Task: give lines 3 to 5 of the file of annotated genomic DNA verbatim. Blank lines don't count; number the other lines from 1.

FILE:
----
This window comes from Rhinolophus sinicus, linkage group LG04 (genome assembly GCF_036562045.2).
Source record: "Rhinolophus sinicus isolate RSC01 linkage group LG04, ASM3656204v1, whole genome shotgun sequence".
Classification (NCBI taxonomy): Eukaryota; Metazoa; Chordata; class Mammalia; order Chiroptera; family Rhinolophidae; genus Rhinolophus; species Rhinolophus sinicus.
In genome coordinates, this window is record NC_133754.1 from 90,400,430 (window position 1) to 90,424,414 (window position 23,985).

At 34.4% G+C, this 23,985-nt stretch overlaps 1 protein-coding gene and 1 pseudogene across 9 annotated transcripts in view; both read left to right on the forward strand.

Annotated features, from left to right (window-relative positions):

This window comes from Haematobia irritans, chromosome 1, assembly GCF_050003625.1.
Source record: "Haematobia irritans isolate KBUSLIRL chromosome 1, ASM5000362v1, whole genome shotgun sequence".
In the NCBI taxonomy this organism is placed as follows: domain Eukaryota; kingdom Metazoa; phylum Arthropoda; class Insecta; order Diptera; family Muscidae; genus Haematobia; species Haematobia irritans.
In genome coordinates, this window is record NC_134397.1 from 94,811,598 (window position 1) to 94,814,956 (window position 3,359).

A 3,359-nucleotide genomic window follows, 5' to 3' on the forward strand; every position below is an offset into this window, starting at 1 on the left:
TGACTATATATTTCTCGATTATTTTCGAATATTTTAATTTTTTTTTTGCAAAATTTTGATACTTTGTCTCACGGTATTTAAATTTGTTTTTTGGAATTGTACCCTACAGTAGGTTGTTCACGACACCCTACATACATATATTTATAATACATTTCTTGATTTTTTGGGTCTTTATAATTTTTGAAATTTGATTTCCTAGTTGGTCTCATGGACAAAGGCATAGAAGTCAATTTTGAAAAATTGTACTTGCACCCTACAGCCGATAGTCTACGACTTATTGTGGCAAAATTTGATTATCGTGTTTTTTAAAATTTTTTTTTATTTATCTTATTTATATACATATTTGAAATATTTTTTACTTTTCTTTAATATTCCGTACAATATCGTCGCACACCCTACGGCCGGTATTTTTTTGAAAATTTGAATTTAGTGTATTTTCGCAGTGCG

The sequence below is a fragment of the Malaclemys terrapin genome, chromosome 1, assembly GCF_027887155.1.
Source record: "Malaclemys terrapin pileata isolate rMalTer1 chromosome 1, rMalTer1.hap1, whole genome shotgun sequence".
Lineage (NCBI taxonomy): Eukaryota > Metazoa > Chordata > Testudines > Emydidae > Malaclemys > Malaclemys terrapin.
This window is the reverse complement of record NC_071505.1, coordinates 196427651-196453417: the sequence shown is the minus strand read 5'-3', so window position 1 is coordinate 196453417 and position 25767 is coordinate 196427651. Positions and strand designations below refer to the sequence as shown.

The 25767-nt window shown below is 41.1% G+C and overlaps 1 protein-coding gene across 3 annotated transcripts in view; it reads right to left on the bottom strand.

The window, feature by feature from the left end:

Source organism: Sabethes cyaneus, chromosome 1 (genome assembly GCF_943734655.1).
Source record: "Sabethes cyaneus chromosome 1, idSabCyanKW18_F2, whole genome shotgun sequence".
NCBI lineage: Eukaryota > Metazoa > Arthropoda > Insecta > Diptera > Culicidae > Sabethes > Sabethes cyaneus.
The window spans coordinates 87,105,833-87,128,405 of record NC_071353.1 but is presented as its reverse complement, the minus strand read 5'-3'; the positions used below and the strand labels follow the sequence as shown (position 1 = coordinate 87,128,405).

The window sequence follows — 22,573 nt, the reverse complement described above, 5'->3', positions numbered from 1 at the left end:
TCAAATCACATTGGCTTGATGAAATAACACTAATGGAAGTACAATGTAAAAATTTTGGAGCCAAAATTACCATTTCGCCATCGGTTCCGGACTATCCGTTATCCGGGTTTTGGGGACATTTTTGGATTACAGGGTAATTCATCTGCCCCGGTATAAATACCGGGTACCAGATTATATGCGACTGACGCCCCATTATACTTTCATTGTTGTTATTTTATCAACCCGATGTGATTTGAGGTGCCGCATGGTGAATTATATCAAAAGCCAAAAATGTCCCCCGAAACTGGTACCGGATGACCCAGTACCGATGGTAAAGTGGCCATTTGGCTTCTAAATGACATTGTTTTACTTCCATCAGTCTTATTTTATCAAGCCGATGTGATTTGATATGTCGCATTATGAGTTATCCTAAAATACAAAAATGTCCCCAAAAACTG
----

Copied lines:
Classification (NCBI taxonomy): Eukaryota; Metazoa; Chordata; class Mammalia; order Chiroptera; family Rhinolophidae; genus Rhinolophus; species Rhinolophus sinicus.
In genome coordinates, this window is record NC_133754.1 from 90,400,430 (window position 1) to 90,424,414 (window position 23,985).

At 34.4% G+C, this 23,985-nt stretch overlaps 1 protein-coding gene and 1 pseudogene across 9 annotated transcripts in view; both read left to right on the forward strand.